Reverse-Time Prestack Depth Migration of GPR Data from Topography for Amplitude Reconstruction in Complex Environments
With increased computational power, reverse-time prestack depth migration (RT-PSDM) has become a preferred imaging tool in seismic exploration, yet its use has remained relatively limited in ground-penetrating radar (GPR) applications. Complex topography alters the wavefield kinematics making for a challenging imaging problem. Model simulations show that topographic variation can substantially distort reflection amplitudes due to irregular wavefield spreading, attenuation anomalies due to irregular path lengths, and focusing and defocusing effects at the surface. The effects are magnified when the topographic variations are on the same order as the depth of investigation––a situation that is often encountered in GPR investigations. Here, I use a full wave-equation RT-PSDM algorithm to image GPR data in the presence of large topographic variability relative to the depth of investigation. The source and receiver wavefields are propagated directly from the topographic surface and this approach inherently corrects for irregular kinematics, spreading and attenuation. The results show that when GPR data are acquired in areas of extreme topography, RT-PSDM can accurately reconstruct reflector geometry as well as reflection amplitude.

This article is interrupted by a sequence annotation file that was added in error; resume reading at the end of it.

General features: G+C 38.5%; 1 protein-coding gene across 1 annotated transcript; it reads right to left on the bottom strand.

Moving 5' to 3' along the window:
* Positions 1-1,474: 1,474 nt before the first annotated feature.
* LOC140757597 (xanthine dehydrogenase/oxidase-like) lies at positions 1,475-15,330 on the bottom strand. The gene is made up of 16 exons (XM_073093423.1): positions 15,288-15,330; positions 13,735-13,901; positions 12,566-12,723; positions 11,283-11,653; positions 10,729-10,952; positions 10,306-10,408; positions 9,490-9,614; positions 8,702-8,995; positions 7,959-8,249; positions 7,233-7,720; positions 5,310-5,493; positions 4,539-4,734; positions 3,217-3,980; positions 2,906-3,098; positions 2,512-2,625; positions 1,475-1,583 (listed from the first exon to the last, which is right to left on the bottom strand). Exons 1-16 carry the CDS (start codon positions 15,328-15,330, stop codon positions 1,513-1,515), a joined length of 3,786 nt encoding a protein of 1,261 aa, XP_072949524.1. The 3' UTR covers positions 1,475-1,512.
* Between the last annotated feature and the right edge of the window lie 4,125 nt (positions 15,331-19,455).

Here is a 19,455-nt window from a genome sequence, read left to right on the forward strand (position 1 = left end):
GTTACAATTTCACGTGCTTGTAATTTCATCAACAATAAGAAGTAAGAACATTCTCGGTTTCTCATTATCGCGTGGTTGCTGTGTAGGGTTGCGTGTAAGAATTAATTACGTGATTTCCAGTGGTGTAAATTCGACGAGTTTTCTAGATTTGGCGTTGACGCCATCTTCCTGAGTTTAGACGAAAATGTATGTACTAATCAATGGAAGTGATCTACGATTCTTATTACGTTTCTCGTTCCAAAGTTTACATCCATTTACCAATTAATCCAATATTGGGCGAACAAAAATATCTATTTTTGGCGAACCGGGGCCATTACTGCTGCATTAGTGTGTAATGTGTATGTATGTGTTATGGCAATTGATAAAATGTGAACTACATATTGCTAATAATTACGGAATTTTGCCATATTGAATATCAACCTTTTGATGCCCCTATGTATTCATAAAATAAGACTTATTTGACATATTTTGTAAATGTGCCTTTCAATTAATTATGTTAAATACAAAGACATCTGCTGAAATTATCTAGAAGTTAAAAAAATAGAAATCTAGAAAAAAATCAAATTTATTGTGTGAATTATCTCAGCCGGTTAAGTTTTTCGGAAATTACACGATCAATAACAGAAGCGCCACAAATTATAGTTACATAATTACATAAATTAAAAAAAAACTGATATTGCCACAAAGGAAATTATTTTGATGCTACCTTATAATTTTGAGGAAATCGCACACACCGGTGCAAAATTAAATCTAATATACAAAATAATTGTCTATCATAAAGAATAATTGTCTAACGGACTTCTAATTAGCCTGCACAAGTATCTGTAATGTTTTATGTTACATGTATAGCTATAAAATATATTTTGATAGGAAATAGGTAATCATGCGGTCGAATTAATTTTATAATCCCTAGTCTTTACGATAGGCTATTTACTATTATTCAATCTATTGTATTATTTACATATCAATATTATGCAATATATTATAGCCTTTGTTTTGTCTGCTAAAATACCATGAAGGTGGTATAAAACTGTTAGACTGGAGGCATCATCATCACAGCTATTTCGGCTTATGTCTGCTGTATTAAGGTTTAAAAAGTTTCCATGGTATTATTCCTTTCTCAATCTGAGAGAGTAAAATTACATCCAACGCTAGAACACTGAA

Bradford, John H.. (2015). "Reverse-Time Prestack Depth Migration of GPR Data from Topography for Amplitude Reconstruction in Complex Environments". Journal of Earth Science, 26(6), 791-798.